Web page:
Muslim migration and our incurious press

Fences are going up all over Eastern Europe.  This is ironic, since we in America know that fences don’t work.  That is agreed to by both the Democrats and Republicans, with the exception of Donald Trump.  As with all rules, there is an exception.  For us it is the White House.  There, unwanted people are kept out by a fence, and those who get over it are ejected.  But we are to draw no conclusions from that.

The Europeans are being contrary, and in their ignorance, they are putting up fences to keep unwanted people out.  But who are these unwanted people?  There are so many of them that nobody seems able to identify exactly who they are.  Allegedly, they are refugees from the war in Syria, but non-Syrians have been identified among them.

Where did these hordes come from, and how did they get to Europe?  Isn’t it amazing that in this interconnected world, where everybody with a smartphone can take not only pictures, but videos, and upload them instantaneously to the web, the provenance of the migrants is an unexplored mystery?

Let’s just take a look at the logic of the situation for a second.  To get from Asia to Europe, you have to cross a body of water, unless you are going to walk around the Black Sea, and nobody has suggested that the migrants are doing that.

Let’s assume that the migrants are not crossing at the Bosporus, because if they were, they would be going through Istanbul, and we would have heard about that.  Lord Byron swam across the Hellespont, also known as the Dardanelles.  But they are almost a mile wide at the narrowest point, and the water flows through them with a current of about five miles an hour.  You have to be a very strong swimmer to get across that way, and what about the gear you are carrying with you?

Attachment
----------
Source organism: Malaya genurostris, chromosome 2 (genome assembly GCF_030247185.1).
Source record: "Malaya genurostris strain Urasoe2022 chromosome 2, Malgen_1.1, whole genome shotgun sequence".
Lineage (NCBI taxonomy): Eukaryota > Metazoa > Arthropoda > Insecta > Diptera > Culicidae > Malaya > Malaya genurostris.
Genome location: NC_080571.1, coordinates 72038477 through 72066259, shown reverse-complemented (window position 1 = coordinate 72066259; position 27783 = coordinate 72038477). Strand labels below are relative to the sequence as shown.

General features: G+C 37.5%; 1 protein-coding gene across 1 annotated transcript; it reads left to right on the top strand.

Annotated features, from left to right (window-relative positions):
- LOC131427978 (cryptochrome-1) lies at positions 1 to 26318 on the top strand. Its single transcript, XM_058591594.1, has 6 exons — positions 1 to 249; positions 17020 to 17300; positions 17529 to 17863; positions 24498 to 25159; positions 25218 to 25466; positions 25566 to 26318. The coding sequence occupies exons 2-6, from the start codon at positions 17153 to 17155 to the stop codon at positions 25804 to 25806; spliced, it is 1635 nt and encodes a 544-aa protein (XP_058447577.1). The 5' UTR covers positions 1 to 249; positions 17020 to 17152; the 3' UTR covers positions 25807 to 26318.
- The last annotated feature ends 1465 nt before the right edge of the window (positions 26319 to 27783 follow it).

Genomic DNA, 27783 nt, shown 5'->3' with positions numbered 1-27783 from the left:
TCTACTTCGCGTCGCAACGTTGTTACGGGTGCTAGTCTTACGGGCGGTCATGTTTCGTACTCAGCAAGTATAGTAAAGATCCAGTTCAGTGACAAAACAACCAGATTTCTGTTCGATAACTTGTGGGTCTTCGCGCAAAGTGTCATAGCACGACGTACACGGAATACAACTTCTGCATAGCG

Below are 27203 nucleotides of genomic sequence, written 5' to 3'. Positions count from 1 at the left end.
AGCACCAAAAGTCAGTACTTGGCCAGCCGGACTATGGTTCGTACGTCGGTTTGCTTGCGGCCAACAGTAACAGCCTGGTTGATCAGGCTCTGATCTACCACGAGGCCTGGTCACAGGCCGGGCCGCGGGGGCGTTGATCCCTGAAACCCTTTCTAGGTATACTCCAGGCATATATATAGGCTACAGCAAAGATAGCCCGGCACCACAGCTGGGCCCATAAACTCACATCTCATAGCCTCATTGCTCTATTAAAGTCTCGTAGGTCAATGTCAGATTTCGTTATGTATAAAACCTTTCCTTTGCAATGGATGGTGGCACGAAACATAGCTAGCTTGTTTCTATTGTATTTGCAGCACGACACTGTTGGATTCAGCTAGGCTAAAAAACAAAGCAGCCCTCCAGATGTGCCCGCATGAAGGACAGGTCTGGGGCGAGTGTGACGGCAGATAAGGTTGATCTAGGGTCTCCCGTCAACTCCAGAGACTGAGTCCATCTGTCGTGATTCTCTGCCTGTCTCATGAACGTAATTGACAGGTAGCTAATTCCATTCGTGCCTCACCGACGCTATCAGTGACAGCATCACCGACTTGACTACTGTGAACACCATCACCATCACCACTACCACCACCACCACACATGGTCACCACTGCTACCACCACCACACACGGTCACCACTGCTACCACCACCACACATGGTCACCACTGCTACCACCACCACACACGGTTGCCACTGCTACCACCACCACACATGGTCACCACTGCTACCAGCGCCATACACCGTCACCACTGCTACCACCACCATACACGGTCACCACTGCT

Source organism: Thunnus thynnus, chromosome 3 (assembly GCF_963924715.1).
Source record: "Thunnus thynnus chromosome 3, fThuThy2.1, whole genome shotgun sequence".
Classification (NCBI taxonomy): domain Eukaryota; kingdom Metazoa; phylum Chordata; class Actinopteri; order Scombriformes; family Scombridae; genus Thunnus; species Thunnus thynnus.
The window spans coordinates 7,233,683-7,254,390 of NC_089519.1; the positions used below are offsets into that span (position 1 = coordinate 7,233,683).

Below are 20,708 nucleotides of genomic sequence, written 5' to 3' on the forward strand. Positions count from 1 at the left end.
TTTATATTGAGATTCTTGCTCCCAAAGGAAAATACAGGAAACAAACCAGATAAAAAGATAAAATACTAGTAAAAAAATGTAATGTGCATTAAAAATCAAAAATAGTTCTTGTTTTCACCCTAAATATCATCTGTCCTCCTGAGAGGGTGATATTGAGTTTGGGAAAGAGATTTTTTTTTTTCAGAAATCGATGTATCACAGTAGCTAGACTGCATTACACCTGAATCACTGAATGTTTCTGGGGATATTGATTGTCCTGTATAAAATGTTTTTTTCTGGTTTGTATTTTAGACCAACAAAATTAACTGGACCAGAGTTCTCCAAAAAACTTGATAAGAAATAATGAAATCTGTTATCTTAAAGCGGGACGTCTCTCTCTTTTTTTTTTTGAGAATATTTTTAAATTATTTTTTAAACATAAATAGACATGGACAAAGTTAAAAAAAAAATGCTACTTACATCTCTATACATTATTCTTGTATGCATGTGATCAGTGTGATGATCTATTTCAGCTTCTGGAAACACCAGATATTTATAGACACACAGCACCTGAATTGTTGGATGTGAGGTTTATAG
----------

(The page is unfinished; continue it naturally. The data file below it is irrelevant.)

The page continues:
So the migrants are crossing a body of water in boats.  Where?  How many boats?  Who is running the boats, since they have to go back and forth?  Who is supplying the fuel – i.e., who is paying for the use of the boats?  Where did they come from?

Here is a typical journey taken off the Web:


A June 14: Aleppo, Syria

C Izmir, Turkey

E July 24: Mytiline, Lesbos

Six weeks to get from Syria to a Greek island in the Aegean.

G Athens, Greece

I Thessaloniki, Greece

K Macedonia

M Serbia

O Belgrade, Serbia

Q Subotica, Serbia

S Kanjiza, Serbia

U Horgoš, Serbia

W Hungary

Y Győr, Hungary

a Austria

c August 4: Munich, Germany

Two weeks to get from the Asian side of the Adriatic to Munich.

e Hamburg, Germany

Eight weeks, or two months, to get from Aleppo, Syria to Hamburg, Germany.

Whew!  A long way!  Just getting across Turkey is 600 miles.  Then they have to get across the Adriatic and another 600 miles to Hungary.  Farther to get to Germany.

This works out to walking 20 miles a day.  What do they live on?  They can’t carry that many supplies, so they have to be available on the route.  From whom?  Who pays?

What are the conditions they are fleeing, and where are those conditions occurring?  The migrants are overwhelmingly young men.  Are they cowards?  What about their families left behind in conditions allegedly so hideous that they are forcing the migrants to migrate?  Are their families being left to the mercy of a merciless foe?  Their wives?  Their babies?  Their aged parents?  I.e., what is the real motivation of the migrants?

How was this route established?  Who suggested they use it?  How much money does it take for a migrant to make a transit?  If it is free, who is supplying the resources?

Shouldn’t Europe block this migration at its source, or at some early point along the trek, or block the resources supporting it?

We are seeing churches in Germany converted into refuges for the refugees.  That makes good press, but it is a consequence of the story.

What about the story itself?